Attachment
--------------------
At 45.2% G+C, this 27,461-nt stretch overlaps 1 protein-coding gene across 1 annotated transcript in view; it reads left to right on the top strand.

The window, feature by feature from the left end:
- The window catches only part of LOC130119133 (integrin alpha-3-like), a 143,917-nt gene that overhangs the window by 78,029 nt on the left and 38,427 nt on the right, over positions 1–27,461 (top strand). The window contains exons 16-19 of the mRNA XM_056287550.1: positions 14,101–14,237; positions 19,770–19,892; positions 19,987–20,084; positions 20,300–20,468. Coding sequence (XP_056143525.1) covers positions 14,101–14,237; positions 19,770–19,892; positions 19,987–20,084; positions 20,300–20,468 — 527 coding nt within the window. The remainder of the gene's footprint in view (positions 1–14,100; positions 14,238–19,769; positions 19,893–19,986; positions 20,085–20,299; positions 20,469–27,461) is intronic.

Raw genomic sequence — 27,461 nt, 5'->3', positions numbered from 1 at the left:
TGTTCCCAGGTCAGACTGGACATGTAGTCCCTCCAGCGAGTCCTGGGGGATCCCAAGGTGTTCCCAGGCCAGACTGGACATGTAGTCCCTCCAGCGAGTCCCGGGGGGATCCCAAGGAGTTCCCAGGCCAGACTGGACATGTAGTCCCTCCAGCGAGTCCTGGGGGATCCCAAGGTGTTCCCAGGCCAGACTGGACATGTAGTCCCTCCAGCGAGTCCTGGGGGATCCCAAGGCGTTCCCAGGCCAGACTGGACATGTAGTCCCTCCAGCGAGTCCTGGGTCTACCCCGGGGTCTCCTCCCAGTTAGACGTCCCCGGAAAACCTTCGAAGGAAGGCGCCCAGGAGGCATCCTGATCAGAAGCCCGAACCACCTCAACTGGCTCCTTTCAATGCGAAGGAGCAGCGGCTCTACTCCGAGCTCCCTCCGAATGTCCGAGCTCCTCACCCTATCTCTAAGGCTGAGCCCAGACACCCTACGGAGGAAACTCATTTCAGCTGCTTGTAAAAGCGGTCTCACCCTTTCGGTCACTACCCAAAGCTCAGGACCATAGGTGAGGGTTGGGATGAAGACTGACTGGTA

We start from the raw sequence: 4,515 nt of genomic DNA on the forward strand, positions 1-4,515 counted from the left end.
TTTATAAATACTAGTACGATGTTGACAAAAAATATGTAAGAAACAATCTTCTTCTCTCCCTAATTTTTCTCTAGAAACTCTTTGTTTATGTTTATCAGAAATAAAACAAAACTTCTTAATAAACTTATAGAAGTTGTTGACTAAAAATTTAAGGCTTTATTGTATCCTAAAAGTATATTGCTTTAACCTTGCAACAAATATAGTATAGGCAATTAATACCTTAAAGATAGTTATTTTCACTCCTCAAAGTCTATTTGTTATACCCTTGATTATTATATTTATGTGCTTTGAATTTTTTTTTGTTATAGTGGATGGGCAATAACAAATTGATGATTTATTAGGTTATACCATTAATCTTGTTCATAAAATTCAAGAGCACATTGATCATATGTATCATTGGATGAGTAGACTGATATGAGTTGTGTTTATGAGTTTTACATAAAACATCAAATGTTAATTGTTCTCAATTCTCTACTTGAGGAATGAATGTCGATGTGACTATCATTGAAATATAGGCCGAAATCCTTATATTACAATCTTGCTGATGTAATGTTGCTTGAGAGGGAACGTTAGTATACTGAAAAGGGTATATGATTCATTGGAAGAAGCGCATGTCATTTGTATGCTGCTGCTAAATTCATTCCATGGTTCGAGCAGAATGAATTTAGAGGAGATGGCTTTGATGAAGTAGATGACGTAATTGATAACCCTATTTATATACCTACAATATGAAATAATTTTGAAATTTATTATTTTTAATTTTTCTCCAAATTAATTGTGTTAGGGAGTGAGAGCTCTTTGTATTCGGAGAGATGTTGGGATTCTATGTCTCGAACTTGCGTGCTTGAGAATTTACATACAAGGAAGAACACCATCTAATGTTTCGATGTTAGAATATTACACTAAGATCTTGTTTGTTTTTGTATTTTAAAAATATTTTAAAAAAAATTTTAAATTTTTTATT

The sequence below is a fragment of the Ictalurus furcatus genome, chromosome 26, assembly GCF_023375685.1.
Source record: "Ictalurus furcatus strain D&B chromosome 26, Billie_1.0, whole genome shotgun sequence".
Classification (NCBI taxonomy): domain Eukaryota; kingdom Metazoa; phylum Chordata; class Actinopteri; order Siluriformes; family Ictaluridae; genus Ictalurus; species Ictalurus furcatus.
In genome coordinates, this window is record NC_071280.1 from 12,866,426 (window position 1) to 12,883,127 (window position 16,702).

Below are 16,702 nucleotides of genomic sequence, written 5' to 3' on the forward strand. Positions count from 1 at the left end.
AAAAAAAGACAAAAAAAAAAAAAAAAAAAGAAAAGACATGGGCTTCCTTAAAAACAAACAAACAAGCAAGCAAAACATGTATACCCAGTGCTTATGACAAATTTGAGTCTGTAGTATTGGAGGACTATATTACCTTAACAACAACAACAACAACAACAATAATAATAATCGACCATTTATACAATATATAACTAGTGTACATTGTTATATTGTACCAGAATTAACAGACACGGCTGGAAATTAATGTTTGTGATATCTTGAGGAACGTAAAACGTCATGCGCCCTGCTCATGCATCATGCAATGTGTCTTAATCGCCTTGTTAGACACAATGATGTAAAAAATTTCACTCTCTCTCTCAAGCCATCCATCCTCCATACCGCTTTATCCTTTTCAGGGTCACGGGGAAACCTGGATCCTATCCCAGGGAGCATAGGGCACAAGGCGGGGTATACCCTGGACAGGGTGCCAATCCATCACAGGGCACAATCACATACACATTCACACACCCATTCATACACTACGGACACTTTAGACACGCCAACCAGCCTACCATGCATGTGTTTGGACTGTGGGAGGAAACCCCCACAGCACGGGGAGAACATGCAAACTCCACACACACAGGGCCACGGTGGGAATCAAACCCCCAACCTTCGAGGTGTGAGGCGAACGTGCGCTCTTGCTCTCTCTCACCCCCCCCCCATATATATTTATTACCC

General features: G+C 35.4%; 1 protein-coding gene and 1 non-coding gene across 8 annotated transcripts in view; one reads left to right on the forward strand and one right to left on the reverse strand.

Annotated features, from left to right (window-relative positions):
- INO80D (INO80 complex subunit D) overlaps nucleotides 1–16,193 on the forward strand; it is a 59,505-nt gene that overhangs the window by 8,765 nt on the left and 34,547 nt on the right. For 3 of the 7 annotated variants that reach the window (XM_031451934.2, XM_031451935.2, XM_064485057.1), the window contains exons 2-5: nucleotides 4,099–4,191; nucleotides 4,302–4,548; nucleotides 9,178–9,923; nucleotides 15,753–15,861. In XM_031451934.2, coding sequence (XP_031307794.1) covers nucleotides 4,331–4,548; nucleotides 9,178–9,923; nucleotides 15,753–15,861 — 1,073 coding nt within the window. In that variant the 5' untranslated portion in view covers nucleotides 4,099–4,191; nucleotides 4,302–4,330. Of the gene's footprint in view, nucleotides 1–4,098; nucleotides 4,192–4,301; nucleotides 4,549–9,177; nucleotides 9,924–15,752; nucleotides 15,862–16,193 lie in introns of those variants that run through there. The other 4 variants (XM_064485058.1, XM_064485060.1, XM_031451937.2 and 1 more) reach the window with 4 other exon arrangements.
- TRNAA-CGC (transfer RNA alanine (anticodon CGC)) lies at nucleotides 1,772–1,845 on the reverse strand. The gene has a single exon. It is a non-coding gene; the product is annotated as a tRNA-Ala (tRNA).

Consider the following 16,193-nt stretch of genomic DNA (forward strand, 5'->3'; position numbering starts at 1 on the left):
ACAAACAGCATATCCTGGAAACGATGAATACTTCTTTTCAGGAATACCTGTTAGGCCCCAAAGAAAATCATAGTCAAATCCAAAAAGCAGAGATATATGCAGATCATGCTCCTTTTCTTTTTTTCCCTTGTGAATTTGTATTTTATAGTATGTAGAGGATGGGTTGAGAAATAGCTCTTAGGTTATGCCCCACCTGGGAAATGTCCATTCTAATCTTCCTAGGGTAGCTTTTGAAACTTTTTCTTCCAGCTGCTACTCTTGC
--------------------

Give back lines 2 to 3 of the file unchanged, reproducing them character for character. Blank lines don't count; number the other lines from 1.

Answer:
The window, feature by feature from the left end:
- The window catches only part of LOC130119133 (integrin alpha-3-like), a 143,917-nt gene that overhangs the window by 78,029 nt on the left and 38,427 nt on the right, over positions 1–27,461 (top strand). The window contains exons 16-19 of the mRNA XM_056287550.1: positions 14,101–14,237; positions 19,770–19,892; positions 19,987–20,084; positions 20,300–20,468. Coding sequence (XP_056143525.1) covers positions 14,101–14,237; positions 19,770–19,892; positions 19,987–20,084; positions 20,300–20,468 — 527 coding nt within the window. The remainder of the gene's footprint in view (positions 1–14,100; positions 14,238–19,769; positions 19,893–19,986; positions 20,085–20,299; positions 20,469–27,461) is intronic.